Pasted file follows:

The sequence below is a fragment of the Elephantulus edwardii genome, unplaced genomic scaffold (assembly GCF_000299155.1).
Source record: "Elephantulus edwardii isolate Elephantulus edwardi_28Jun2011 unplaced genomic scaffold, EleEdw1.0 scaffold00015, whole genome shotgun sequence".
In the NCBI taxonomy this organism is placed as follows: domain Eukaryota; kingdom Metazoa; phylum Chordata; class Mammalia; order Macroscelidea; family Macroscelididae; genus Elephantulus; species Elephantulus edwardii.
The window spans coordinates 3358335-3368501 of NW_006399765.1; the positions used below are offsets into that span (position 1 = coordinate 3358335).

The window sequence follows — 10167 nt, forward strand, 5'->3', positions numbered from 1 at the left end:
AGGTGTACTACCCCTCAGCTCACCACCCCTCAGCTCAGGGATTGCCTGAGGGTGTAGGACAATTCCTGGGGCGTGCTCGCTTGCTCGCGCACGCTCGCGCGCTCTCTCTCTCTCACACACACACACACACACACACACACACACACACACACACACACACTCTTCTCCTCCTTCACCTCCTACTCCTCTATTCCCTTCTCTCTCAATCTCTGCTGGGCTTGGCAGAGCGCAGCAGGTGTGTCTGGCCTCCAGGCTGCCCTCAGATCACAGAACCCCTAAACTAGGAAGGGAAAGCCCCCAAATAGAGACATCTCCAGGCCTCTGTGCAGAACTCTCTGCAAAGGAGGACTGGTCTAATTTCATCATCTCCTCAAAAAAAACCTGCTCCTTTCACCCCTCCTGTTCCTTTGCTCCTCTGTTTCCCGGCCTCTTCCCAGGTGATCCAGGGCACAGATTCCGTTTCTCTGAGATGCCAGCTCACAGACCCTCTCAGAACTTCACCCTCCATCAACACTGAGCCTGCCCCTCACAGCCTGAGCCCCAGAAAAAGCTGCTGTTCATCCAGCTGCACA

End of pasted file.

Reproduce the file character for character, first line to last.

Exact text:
The sequence below is a fragment of the Elephantulus edwardii genome, unplaced genomic scaffold (assembly GCF_000299155.1).
Source record: "Elephantulus edwardii isolate Elephantulus edwardi_28Jun2011 unplaced genomic scaffold, EleEdw1.0 scaffold00015, whole genome shotgun sequence".
In the NCBI taxonomy this organism is placed as follows: domain Eukaryota; kingdom Metazoa; phylum Chordata; class Mammalia; order Macroscelidea; family Macroscelididae; genus Elephantulus; species Elephantulus edwardii.
The window spans coordinates 3358335-3368501 of NW_006399765.1; the positions used below are offsets into that span (position 1 = coordinate 3358335).

The window sequence follows — 10167 nt, forward strand, 5'->3', positions numbered from 1 at the left end:
AGGTGTACTACCCCTCAGCTCACCACCCCTCAGCTCAGGGATTGCCTGAGGGTGTAGGACAATTCCTGGGGCGTGCTCGCTTGCTCGCGCACGCTCGCGCGCTCTCTCTCTCTCACACACACACACACACACACACACACACACACACACACACACACACTCTTCTCCTCCTTCACCTCCTACTCCTCTATTCCCTTCTCTCTCAATCTCTGCTGGGCTTGGCAGAGCGCAGCAGGTGTGTCTGGCCTCCAGGCTGCCCTCAGATCACAGAACCCCTAAACTAGGAAGGGAAAGCCCCCAAATAGAGACATCTCCAGGCCTCTGTGCAGAACTCTCTGCAAAGGAGGACTGGTCTAATTTCATCATCTCCTCAAAAAAAACCTGCTCCTTTCACCCCTCCTGTTCCTTTGCTCCTCTGTTTCCCGGCCTCTTCCCAGGTGATCCAGGGCACAGATTCCGTTTCTCTGAGATGCCAGCTCACAGACCCTCTCAGAACTTCACCCTCCATCAACACTGAGCCTGCCCCTCACAGCCTGAGCCCCAGAAAAAGCTGCTGTTCATCCAGCTGCACA